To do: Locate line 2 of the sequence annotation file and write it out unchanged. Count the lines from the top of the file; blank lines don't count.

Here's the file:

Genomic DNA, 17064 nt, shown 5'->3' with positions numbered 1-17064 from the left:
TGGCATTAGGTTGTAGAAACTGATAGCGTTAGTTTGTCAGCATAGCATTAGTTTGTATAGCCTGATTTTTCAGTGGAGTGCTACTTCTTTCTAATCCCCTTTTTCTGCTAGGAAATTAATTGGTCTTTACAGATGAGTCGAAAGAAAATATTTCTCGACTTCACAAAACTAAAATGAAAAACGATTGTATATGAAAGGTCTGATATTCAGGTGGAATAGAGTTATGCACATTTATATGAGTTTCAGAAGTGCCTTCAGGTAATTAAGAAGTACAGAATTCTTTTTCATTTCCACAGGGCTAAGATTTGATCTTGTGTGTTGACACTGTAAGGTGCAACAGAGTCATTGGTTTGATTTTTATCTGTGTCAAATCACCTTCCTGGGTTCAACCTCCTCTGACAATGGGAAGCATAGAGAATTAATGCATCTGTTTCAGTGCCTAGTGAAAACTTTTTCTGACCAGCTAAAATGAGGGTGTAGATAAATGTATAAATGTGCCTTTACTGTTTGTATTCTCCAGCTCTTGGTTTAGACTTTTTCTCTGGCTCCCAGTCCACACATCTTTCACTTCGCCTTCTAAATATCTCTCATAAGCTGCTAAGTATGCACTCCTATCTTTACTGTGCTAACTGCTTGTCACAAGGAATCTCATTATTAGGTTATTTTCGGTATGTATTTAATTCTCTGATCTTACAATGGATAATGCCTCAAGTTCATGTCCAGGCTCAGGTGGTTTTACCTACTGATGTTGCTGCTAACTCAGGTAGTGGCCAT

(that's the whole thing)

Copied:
TGGCATTAGGTTGTAGAAACTGATAGCGTTAGTTTGTCAGCATAGCATTAGTTTGTATAGCCTGATTTTTCAGTGGAGTGCTACTTCTTTCTAATCCCCTTTTTCTGCTAGGAAATTAATTGGTCTTTACAGATGAGTCGAAAGAAAATATTTCTCGACTTCACAAAACTAAAATGAAAAACGATTGTATATGAAAGGTCTGATATTCAGGTGGAATAGAGTTATGCACATTTATATGAGTTTCAGAAGTGCCTTCAGGTAATTAAGAAGTACAGAATTCTTTTTCATTTCCACAGGGCTAAGATTTGATCTTGTGTGTTGACACTGTAAGGTGCAACAGAGTCATTGGTTTGATTTTTATCTGTGTCAAATCACCTTCCTGGGTTCAACCTCCTCTGACAATGGGAAGCATAGAGAATTAATGCATCTGTTTCAGTGCCTAGTGAAAACTTTTTCTGACCAGCTAAAATGAGGGTGTAGATAAATGTATAAATGTGCCTTTACTGTTTGTATTCTCCAGCTCTTGGTTTAGACTTTTTCTCTGGCTCCCAGTCCACACATCTTTCACTTCGCCTTCTAAATATCTCTCATAAGCTGCTAAGTATGCACTCCTATCTTTACTGTGCTAACTGCTTGTCACAAGGAATCTCATTATTAGGTTATTTTCGGTATGTATTTAATTCTCTGATCTTACAATGGATAATGCCTCAAGTTCATGTCCAGGCTCAGGTGGTTTTACCTACTGATGTTGCTGCTAACTCAGGTAGTGGCCAT